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Carbon Fiber and Composites

Carbon Fiber Technology Facility

Carbon fiber is a strong, stiff, lightweight enabling material for improved performance in many applications. However, use of carbon fiber composites in cost-sensitive, high-volume industrial applications such as automobiles, wind energy, oil and gas, and infrastructure is limited because of today’s relatively high price. Current methods for manufacturing carbon fiber and carbon-fiber-reinforced composite structures tend to be slow and energy intensive. New, innovative manufacturing processes for low-cost precursor development and conversion technologies hold the key to reducing carbon fiber cost for energy applications. Similarly, innovative performance-focused materials and processes can potentially drive significant performance improvements for national security applications.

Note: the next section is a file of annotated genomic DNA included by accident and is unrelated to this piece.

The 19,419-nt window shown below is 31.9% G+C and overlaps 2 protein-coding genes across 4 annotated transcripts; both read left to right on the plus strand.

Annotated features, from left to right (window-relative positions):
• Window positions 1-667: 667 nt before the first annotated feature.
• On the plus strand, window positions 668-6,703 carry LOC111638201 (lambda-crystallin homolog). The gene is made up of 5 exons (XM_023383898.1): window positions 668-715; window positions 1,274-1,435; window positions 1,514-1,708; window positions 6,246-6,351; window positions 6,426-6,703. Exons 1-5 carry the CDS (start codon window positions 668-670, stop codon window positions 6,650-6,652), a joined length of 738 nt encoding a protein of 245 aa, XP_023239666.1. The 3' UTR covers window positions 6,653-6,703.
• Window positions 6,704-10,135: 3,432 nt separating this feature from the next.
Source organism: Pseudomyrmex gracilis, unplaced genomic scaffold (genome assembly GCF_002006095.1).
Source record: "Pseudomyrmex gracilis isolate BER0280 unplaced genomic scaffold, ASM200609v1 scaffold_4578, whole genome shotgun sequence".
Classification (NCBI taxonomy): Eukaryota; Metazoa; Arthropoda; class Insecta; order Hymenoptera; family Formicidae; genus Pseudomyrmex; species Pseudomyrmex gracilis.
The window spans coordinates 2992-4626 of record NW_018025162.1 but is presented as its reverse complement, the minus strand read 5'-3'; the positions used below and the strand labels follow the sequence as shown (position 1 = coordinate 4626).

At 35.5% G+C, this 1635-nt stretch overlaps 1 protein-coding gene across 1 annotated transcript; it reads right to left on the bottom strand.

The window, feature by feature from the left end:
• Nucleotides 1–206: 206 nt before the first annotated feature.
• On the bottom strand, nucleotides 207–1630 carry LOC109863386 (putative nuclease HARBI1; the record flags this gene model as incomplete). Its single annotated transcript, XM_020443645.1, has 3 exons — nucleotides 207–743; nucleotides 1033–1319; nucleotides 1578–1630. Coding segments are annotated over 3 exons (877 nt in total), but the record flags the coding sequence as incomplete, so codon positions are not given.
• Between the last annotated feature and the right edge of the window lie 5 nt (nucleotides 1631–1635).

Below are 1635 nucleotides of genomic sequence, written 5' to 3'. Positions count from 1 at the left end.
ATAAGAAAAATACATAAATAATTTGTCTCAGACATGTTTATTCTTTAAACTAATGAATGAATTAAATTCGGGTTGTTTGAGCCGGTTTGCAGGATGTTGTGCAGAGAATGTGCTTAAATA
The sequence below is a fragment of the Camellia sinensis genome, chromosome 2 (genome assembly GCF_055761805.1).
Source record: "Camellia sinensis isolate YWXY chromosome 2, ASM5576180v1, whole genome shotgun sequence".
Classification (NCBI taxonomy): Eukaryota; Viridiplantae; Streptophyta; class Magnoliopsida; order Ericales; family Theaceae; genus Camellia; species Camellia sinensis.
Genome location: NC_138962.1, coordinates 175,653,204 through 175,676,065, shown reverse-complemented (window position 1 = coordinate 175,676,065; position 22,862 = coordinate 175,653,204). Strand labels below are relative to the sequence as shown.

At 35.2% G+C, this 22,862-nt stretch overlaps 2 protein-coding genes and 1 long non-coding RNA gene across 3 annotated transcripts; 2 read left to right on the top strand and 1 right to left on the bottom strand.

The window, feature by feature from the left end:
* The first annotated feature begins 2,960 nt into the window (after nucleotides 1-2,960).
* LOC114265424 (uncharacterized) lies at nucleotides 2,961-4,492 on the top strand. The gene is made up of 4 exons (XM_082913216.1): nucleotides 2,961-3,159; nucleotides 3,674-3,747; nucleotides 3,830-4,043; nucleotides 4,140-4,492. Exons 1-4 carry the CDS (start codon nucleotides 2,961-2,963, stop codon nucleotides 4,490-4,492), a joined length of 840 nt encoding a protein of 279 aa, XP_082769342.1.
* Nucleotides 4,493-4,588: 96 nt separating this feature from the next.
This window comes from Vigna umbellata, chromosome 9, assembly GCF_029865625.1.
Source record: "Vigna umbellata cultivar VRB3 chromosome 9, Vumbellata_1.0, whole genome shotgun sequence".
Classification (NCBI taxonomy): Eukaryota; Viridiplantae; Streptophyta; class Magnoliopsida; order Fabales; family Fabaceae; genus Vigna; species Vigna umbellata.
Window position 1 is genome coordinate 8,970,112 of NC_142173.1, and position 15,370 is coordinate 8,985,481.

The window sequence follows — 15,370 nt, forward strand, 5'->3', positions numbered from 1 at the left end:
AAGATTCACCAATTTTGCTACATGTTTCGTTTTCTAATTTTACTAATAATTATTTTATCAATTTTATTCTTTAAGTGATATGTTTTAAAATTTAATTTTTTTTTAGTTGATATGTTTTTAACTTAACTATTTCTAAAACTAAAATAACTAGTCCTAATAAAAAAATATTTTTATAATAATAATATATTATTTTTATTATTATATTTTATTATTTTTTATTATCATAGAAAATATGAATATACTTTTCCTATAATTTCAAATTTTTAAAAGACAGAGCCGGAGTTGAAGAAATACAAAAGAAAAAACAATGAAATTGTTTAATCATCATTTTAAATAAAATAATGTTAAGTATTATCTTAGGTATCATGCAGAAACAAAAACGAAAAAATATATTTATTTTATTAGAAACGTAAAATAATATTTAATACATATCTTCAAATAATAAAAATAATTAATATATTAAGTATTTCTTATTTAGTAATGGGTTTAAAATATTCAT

The Carbon Fiber Technology Facility at Oak Ridge National Laboratory.

Carbon Fiber Scale-Up

The Carbon Fiber Technology Facility (CFTF) serves as a national test-bed for government and commercial partners to scale-up emerging carbon fiber technology. As part of ORNL’s DOE-funded Manufacturing Demonstration Facility, the CFTF serves as a hub for public–private partnerships in the emerging national network for innovations in manufacturing. One such partnership consisting of more than fifty companies, the Oak Ridge Carbon Fiber Composites Consortium has formed in Oak Ridge, Tennessee. The mission of the Consortium is to forge industry–government collaborations to accelerate the development and deployment of lower-cost carbon fiber materials and processes and create a new generation of strong, lightweight composite materials that will improve America’s competitiveness.

Carbon Fiber Composites

Facilities and process equipment combine the flexibility to support development of new manufacturing concepts with capacity to produce full-scale demonstration components. New materials are typically benchmarked in conventional thermal processes. Process development is focused on advanced processing techniques such as electron-beam and microwave curing, robotic preforming, high performance filament winding, etc.